Russia vows retaliation would be swift
HORLIVKA, Ukraine — Russia warned on Wednesday that it was prepared to retaliate against any attack on its citizens or interests in Ukraine, as the Kiev government resumed military operations against pro-Russian militants in the eastern part of the country.
The escalation mounted as U.S. paratroopers landed in Poland to begin training exercises intended as a sign of support for American allies in the region.
“If we are attacked, we would certainly respond,” Russian Foreign Minister Sergei Lavrov said in Moscow in an interview with the RT television network, recalling the five-day war between Russia and Georgia in August 2008, when Moscow acted to protect pro-Russian secessionists in the breakaway Georgian region of South Ossetia.
“If our interests, our legitimate interests, the interests of Russians, have been attacked directly, like they were in South Ossetia, for example, I do not see any other way but to respond in accordance with international law.”
“Russian citizens being attacked is an attack against the Russian Federation,” Lavrov said. He accused the United States of directing the actions of the Ukrainian government in a “hands-on manner,” noting that Ukraine had ordered Wednesday's military action only after a Tuesday visit from Vice President Joe Biden.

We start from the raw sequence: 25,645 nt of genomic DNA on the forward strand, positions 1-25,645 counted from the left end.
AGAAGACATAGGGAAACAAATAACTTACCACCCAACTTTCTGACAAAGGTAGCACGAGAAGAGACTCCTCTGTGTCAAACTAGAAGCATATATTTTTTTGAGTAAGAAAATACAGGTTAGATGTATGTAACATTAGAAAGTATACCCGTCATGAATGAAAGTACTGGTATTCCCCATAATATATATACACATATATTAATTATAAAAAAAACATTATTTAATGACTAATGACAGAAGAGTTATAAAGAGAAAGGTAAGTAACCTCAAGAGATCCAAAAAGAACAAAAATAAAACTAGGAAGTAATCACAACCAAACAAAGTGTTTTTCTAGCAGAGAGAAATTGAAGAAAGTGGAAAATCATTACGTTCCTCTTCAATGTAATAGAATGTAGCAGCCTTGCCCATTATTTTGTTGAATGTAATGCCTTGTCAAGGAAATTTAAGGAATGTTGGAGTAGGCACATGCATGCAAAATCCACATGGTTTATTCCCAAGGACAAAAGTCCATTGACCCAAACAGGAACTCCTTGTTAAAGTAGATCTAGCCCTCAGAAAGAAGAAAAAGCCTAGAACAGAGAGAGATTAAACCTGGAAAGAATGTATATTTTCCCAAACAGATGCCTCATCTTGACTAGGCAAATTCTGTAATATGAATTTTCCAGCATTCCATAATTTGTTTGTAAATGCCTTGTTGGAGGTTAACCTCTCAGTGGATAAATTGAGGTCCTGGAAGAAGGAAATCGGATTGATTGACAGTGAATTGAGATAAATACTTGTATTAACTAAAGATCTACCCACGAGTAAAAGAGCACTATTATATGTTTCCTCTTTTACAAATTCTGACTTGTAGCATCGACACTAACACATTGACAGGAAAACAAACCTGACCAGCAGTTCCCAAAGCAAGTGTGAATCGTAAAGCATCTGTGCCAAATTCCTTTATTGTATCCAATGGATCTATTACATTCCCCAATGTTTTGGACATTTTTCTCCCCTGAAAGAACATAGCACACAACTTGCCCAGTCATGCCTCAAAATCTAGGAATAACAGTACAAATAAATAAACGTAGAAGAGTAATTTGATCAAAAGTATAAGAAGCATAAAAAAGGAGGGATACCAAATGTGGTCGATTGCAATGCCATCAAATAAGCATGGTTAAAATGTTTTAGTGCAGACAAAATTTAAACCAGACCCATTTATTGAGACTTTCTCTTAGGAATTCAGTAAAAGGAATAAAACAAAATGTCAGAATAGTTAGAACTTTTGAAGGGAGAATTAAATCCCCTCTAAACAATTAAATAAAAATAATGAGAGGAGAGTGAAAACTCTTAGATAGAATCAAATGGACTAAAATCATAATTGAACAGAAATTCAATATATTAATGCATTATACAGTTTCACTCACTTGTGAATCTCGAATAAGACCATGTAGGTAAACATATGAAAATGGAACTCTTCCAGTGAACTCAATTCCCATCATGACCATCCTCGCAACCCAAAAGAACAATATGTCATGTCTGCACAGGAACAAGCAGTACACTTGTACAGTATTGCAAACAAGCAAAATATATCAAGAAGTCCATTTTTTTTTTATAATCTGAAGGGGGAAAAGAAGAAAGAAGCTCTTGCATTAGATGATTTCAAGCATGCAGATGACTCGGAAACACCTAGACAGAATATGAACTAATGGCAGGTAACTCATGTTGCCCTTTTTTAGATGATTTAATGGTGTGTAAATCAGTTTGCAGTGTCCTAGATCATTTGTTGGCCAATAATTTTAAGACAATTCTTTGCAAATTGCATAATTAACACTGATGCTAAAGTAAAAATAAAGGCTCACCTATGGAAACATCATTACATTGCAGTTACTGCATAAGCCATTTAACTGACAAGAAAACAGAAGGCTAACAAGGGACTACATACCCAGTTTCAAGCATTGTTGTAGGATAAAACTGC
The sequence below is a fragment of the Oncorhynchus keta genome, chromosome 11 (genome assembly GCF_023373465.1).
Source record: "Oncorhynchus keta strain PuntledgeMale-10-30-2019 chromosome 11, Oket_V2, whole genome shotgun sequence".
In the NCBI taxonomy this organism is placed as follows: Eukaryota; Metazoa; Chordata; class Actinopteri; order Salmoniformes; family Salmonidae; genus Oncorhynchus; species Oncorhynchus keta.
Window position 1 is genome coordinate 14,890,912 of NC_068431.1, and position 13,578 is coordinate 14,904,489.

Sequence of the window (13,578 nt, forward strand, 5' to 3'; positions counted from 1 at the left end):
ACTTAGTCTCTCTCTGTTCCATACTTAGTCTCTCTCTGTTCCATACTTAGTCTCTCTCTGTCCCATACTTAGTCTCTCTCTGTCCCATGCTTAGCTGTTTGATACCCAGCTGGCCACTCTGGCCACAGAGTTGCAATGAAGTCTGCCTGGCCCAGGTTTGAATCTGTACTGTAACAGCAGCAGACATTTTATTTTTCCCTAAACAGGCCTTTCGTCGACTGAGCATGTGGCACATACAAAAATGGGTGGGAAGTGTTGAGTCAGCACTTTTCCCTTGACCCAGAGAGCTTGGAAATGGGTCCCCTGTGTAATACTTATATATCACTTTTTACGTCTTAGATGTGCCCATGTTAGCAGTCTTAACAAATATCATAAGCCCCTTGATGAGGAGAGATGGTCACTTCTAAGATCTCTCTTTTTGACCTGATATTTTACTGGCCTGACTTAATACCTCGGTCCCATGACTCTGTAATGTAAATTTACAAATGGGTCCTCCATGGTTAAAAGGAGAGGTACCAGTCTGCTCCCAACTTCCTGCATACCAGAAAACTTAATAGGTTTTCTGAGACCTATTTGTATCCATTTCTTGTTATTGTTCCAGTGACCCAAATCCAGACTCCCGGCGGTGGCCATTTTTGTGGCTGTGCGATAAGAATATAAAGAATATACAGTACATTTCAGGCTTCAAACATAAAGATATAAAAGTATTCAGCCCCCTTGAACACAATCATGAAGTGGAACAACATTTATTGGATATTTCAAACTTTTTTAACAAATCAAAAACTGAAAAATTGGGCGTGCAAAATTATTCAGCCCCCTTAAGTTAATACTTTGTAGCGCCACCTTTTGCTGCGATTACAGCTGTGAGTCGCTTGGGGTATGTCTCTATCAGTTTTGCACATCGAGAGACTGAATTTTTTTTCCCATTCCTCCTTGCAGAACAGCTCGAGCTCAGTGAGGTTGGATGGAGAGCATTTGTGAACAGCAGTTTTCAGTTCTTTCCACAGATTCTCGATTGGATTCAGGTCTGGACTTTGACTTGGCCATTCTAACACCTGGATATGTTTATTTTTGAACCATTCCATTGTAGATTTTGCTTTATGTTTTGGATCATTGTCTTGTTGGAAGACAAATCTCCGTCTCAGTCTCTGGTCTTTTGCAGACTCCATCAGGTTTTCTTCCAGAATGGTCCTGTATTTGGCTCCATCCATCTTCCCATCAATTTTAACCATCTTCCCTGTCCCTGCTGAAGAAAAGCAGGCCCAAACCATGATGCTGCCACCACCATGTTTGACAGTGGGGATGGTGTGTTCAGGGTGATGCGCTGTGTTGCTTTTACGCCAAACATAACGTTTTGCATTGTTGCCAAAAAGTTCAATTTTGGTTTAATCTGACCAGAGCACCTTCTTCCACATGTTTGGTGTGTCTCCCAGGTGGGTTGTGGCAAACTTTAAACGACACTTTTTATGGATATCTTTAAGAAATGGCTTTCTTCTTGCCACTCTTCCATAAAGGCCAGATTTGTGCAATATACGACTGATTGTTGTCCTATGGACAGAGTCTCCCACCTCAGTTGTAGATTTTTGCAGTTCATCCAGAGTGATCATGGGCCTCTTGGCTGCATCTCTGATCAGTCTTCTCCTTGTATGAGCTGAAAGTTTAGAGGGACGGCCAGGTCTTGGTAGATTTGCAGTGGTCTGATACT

The declaration from Lavrov — which echoes warnings given by the Russian government before Moscow's annexation of Crimea last month — followed the discovery in eastern Ukraine of the body of a local politician who supported Ukrainian unity. He had been tortured and dumped in a river after being kidnapped last week, Ukrainian authorities said on Wednesday.
“The terrorists who effectively took the whole Donetsk region hostage have now gone too far,” Ukraine's acting president, Oleksandr Turchynov, said after officials identified the stabbed and bruised body of Volodymyr Rybak. His corpse and that of another man — so far unidentified — were found Saturday near Slovyansk, a city that international observers say is controlled by armed pro-Russian activists.
“These crimes are being committed with the full support and connivance of the Russian Federation,” Turchynov said.
Rybak was kidnapped Thursday by four men in military uniforms who hustled him into a vehicle outside City Hall in Horlivka, a depressed industrial and mining city about 26 miles northeast of the regional capital, Donetsk. Rybak, a local council member, had tried to lower the flag of the “Donetsk People's Republic” at City Hall and replace it with the Ukrainian flag.